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A history examination is made up of $3$ set of $5$ Question each and a student must select $3$ questions from each set . How many different sets of $9$ questions can the student select ?

I am in dilemma how i can use combination formula

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    $\begingroup$ You also need the multiplication principle. The student selects three from the first set, then three from the second, then three from the third. $\endgroup$ – David Mitra Jul 1 '13 at 16:47
  • $\begingroup$ Can you please elaborate $\endgroup$ – SSK Jul 1 '13 at 16:48
  • $\begingroup$ How many ways can the student select three questions from the first set? How many ways for the second? The third? Multiply these numbers together. $\endgroup$ – David Mitra Jul 1 '13 at 16:50
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From each of the three sets of $5$ questions, a student must select three questions.

So, yes, we can compute three sets of combinations:

$(1)$ From the first set of $5$ questions, there are $\binom 53$ ways a student may select three questions.

$(2)$ Similarly, from the second set of $5$ questions, the student must select 3 questions to answer. Again, there are $\binom 53$ ways of doing so.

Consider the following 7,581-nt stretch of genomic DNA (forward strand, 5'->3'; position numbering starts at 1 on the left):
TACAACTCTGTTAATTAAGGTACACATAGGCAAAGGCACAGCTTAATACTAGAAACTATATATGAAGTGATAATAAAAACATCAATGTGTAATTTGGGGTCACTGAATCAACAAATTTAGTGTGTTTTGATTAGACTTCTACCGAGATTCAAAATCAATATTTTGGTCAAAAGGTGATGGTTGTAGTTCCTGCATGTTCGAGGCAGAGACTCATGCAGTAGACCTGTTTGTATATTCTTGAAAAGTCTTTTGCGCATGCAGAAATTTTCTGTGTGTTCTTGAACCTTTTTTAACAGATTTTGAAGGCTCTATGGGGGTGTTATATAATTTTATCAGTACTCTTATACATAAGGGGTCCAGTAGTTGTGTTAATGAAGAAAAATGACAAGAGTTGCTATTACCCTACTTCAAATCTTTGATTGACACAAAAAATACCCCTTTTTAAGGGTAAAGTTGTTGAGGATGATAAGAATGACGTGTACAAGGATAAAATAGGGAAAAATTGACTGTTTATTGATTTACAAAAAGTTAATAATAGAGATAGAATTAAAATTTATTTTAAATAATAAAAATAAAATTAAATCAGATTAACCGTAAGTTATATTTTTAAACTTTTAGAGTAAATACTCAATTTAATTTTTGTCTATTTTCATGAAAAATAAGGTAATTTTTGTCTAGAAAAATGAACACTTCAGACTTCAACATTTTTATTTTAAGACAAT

$(3)$ And likewise for the third set.

$(*)$ Then, as David Mitra suggested, we need the multiplication principle to get, overall, the number of ways a student can answer questions on the test, for a total of:

$$\binom 53 \cdot \binom 53 \cdot \binom 53 \quad \text{ways of doing so}$$

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  • $\begingroup$ do you know the binomial coefficient? $\binom 53 \neq \frac 53$ $$\binom 53 = \frac{5!}{3!2!} = \frac{5\cdot 4}{2\cdot 1} = 10.$$ $\endgroup$ – amWhy Jul 1 '13 at 17:07
  • $\begingroup$ Oh its combination formula .. thanks Understood now ! $\endgroup$ – SSK Jul 1 '13 at 17:09
  • $\begingroup$ You're welcome, yes: it's the notation used to denote $5$-choose-$3$. $\endgroup$ – amWhy Jul 1 '13 at 17:10
  • $\begingroup$ @amWhy: I even had a grammar error in the comment I made to you! Happens all the time - I sometimes edit twn times! ;-) $\endgroup$ – Amzoti Jul 2 '13 at 2:52
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HINT: Since students need to select total $9$ questions, and $3$ questions must be selected from each of $3$ sets, therefore, exactly $3$ questions from each set needs to be selected and total number of ways of doing so $={.\choose.}{.\choose.}{.\choose.}$

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  • $\begingroup$ $9*6*3$ which is wrong answer $\endgroup$ – SSK Jul 1 '13 at 16:52
  • $\begingroup$ Number of ways of selecting $3$ objects out of $5={5\choose 3}$ $\endgroup$ – Aang Jul 1 '13 at 17:10

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